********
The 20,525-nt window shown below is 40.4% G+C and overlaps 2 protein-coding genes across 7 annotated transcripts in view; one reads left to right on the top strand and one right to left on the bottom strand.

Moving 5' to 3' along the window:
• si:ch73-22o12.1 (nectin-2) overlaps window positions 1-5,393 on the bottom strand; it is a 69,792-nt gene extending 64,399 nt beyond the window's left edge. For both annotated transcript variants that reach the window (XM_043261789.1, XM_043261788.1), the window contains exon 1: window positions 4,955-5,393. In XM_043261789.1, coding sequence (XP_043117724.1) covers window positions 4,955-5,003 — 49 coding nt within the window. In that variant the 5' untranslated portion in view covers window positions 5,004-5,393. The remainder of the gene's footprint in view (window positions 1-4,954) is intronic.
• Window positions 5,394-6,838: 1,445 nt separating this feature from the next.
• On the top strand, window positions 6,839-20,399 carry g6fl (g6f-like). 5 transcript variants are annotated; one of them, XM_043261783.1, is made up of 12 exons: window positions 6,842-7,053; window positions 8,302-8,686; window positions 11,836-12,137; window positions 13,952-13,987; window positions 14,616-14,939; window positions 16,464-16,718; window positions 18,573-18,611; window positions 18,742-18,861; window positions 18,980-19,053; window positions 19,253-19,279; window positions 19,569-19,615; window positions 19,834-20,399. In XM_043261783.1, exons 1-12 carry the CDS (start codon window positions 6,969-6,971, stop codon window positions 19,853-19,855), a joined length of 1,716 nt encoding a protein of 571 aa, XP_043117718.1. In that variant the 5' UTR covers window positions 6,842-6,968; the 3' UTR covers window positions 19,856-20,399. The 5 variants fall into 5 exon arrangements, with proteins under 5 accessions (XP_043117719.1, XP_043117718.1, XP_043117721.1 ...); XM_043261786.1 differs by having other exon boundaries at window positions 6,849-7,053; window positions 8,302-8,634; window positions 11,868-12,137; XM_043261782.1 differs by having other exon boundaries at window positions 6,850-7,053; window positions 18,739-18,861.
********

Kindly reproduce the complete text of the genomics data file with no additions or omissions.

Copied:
The 20,525-nt window shown below is 40.4% G+C and overlaps 2 protein-coding genes across 7 annotated transcripts in view; one reads left to right on the top strand and one right to left on the bottom strand.

Moving 5' to 3' along the window:
• si:ch73-22o12.1 (nectin-2) overlaps window positions 1-5,393 on the bottom strand; it is a 69,792-nt gene extending 64,399 nt beyond the window's left edge. For both annotated transcript variants that reach the window (XM_043261789.1, XM_043261788.1), the window contains exon 1: window positions 4,955-5,393. In XM_043261789.1, coding sequence (XP_043117724.1) covers window positions 4,955-5,003 — 49 coding nt within the window. In that variant the 5' untranslated portion in view covers window positions 5,004-5,393. The remainder of the gene's footprint in view (window positions 1-4,954) is intronic.
• Window positions 5,394-6,838: 1,445 nt separating this feature from the next.
• On the top strand, window positions 6,839-20,399 carry g6fl (g6f-like). 5 transcript variants are annotated; one of them, XM_043261783.1, is made up of 12 exons: window positions 6,842-7,053; window positions 8,302-8,686; window positions 11,836-12,137; window positions 13,952-13,987; window positions 14,616-14,939; window positions 16,464-16,718; window positions 18,573-18,611; window positions 18,742-18,861; window positions 18,980-19,053; window positions 19,253-19,279; window positions 19,569-19,615; window positions 19,834-20,399. In XM_043261783.1, exons 1-12 carry the CDS (start codon window positions 6,969-6,971, stop codon window positions 19,853-19,855), a joined length of 1,716 nt encoding a protein of 571 aa, XP_043117718.1. In that variant the 5' UTR covers window positions 6,842-6,968; the 3' UTR covers window positions 19,856-20,399. The 5 variants fall into 5 exon arrangements, with proteins under 5 accessions (XP_043117719.1, XP_043117718.1, XP_043117721.1 ...); XM_043261786.1 differs by having other exon boundaries at window positions 6,849-7,053; window positions 8,302-8,634; window positions 11,868-12,137; XM_043261782.1 differs by having other exon boundaries at window positions 6,850-7,053; window positions 18,739-18,861.